Saltillo and the Sierra Madre Oriental

Looking down directly below the International Space Station, one of the astronauts took this image of the Mexican city of Saltillo, whose gray cityscape appears image center. The urban region (823,000 inhabitants) is the largest city in the Mexican state of Coahuila and capital of the state, sometimes called the "Athens of Mexico" for its classical architecture. Founded in 1577, it is also one of the oldest post-conquest cities in Mexico. Saltillo lies on the doorstep of the Chihuahuan Desert, which appears as the tan colors west of the city (image left).

The city obtains its water from the high, well-watered mountains to the east (image right) that reach altitudes of more than 12,000 feet (3700 m). These prominent, straight or slightly curved green ridges are the oak-covered slopes of the Sierra Madre Oriental. These characteristic ridges immediately indicate to astronauts that they are flying over northern Mexico. The distinctive topography is the result of a mountain-building event about 60 million years ago which folded and faulted thick layers of rocks, modified by later erosion. Saltillo is located on a fault zone, visible as an approximately straight line across the center of the image, that separates the Sierra from the meandering shapes of low desert hills.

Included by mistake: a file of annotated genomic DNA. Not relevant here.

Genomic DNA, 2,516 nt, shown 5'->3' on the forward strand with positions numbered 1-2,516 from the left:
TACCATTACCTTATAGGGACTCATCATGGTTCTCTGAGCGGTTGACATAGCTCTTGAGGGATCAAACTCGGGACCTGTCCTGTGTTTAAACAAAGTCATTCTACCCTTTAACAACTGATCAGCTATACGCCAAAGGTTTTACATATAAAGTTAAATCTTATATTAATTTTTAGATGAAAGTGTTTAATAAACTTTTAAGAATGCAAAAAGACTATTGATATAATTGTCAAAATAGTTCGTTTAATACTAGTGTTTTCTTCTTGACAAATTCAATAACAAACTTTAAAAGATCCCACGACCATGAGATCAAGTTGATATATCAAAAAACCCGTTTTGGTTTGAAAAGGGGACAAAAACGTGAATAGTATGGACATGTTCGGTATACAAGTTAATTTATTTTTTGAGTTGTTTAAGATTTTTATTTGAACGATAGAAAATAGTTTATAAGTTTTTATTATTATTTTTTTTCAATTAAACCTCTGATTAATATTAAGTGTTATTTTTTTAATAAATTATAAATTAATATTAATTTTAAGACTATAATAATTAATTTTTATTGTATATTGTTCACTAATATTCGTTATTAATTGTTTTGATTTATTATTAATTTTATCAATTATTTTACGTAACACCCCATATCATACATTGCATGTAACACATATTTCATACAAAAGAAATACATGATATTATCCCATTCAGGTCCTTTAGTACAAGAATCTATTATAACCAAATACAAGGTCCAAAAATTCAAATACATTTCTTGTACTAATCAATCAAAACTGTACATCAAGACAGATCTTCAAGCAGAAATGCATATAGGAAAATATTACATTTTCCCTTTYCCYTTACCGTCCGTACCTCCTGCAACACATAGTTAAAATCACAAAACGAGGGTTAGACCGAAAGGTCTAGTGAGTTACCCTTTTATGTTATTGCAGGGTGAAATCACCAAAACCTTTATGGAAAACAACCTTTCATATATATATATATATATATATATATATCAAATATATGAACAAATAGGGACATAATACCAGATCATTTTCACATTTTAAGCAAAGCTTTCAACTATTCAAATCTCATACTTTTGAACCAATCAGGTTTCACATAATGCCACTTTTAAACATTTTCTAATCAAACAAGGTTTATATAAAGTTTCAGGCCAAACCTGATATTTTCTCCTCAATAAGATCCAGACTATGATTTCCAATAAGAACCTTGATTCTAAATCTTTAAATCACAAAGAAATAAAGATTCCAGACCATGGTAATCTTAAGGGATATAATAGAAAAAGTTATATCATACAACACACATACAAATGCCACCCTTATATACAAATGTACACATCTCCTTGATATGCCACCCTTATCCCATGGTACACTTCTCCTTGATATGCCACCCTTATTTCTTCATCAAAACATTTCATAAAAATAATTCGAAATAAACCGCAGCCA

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This service is provided by the International Space Station program and the JSC Earth Science & Remote Sensing Unit, ARES Division, Exploration Integration Science Directorate.
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